Volvo Ocean Racing Outfit Hopes To Cut Leg 5 Deficit In Final Pacific Stages


The UAE’s Adil Khalid - the first Gulf national to take part in the global sailing odyssey, the Volvo Ocean Race – said rounding South America’s Cape Horn, widely regarded as the sport’s pinnacle achievement, would be like “climbing Mount Everest”.

Expected to reach the southernmost headland of the Tierra del Fuego archipelago of southern Chile on Sunday as part of Leg 5 of the 39,000 nautical mile round-the-world race, Khalid, an Abu Dhabi Ocean Racing crew member, is only too aware of the daunting task ahead. As the heart of the centuries old clipper trading route, the rounding of Cape Horn is one of the most respected and notorious sailing milestones in history.

“This is it, my Mount Everest. When I look back at all the work that we have done to be here, it is amazing. More than 15 months ago, I was standing in Abu Dhabi waiting to find out if I had been chosen to be a part of Abu Dhabi Ocean Racing, now I am on the deck of one of the world’s most sophisticated race yachts with the world’s best sailors, thousands of miles from civilisation, in one of the world’s most inhospitable environments, and I can’t wait!” said the Emirati 23-year-old father-of-one.

“I know we haven’t even begun to see how angry the Southern Ocean can get. Some of the fleet has taken a battering so far and we still have a long way to go. For me, I am just getting my head down, doing the jobs in front of me, and praying that I get lucky.”

For the Emirati Olympian, just being in the legendary 6,700 nautical mile Southern Ocean race leg from New Zealand to Brazil is an achievement. Abu Dhabi Ocean Racing set off on Leg 5 in commanding form only to have to suspend racing and return to Auckland the same day with a broken J4 bulkhead.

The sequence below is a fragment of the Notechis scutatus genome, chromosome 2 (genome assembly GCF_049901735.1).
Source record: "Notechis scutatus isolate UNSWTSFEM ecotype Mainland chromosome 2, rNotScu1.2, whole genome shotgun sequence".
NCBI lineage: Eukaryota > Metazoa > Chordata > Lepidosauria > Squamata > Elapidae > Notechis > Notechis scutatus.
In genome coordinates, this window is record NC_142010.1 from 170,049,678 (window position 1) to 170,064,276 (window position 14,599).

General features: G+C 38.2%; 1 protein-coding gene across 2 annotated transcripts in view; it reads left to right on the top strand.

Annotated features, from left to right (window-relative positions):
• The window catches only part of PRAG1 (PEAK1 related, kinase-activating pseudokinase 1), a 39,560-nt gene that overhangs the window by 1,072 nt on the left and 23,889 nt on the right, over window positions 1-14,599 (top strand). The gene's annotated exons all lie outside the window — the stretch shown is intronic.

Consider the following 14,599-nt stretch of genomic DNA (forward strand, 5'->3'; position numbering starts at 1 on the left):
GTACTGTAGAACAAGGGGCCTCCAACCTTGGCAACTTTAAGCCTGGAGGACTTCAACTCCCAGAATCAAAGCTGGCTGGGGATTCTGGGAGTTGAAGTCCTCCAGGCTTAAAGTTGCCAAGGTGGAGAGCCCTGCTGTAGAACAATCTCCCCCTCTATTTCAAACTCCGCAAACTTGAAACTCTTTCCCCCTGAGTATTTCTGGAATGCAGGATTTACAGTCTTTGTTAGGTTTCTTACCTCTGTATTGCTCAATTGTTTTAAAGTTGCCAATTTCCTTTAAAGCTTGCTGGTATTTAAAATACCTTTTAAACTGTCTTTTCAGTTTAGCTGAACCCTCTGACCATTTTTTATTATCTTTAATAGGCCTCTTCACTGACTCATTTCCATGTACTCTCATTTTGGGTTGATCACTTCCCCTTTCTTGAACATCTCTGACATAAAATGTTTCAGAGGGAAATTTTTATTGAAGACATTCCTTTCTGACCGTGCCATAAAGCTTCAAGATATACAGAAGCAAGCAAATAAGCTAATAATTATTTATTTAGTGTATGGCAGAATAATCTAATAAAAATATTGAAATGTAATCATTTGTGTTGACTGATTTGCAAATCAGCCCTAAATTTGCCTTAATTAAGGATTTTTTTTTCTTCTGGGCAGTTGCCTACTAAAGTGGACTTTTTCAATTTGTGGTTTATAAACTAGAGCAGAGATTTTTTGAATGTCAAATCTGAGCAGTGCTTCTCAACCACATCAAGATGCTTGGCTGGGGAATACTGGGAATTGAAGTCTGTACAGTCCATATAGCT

After a determined turnaround by the Abu Dhabi shore crew, the team – skippered by double Olympic medal winner, Ian Walker – rejoined the race and has been playing catch up ever since.

Currently in fifth position, Abu Dhabi Ocean Racing is set to take on the Southern Ocean without the safety net of the other teams being nearby. And as the home to the Roaring Forties and Furious Fifties, the name given to strong westerly winds found in the Southern Hemisphere, the route is fraught with peril, as screaming storms, crashing waves and freezing temperatures are a regular threat.

Yet for Walker and his crew, conditions have been the opposite, with a rare high pressure system and resulting light winds plaguing the Abu Dhabi Tourism & Culture Authority-backed outfit’s ability to catch up.

However, it appears that with the Southern Ocean taking its toll on the other teams, Abu Dhabi Ocean Racing has increased its chances of securing a podium finish. To date, Team Sanya has retired from the leg after suffering damage to its boat. CAMPER with Team New Zealand will also suspend racing as it pulls into Chile to undertake urgent repair work on its bow.

“We have the spinnaker up and are heading east along the ice wayline in about 10 knots of wind. So far, with the exception of the first day out of Auckland, we couldn’t have experienced a more different leg to the leaders. We have been praying for wind whilst I suspect they have been praying for the wind to drop much of the time,” said Walker, the British 42-year-old sailing veteran. 

“As any coaching manual will tell you the only thing we can do is ‘control the controllable’. We cannot control how the other teams perform or what happens to them. For us we need to make it to the eastern ice waypoint before the next front passes over us, then the hammer will be down all the way to Cape Horn. Hopefully we will soon stop losing miles and the fight back can begin.”

During this leg, the fleet will be further from safety than ever before, including passing Point Nemo, the world’s most remote spot, more than 2,000 nautical miles from land in every direction. Leg 5 is the longest passage in the race and is already living up to its high speed sleigh-ride sailing for which the Volvo Ocean Race is renowned.

Race-imposed safety waypoints are keeping the fleet north of the main areas of iceberg risk, but the extreme conditions of the Southern Ocean continue to test the nerve, skill and stamina of the crews to the limit.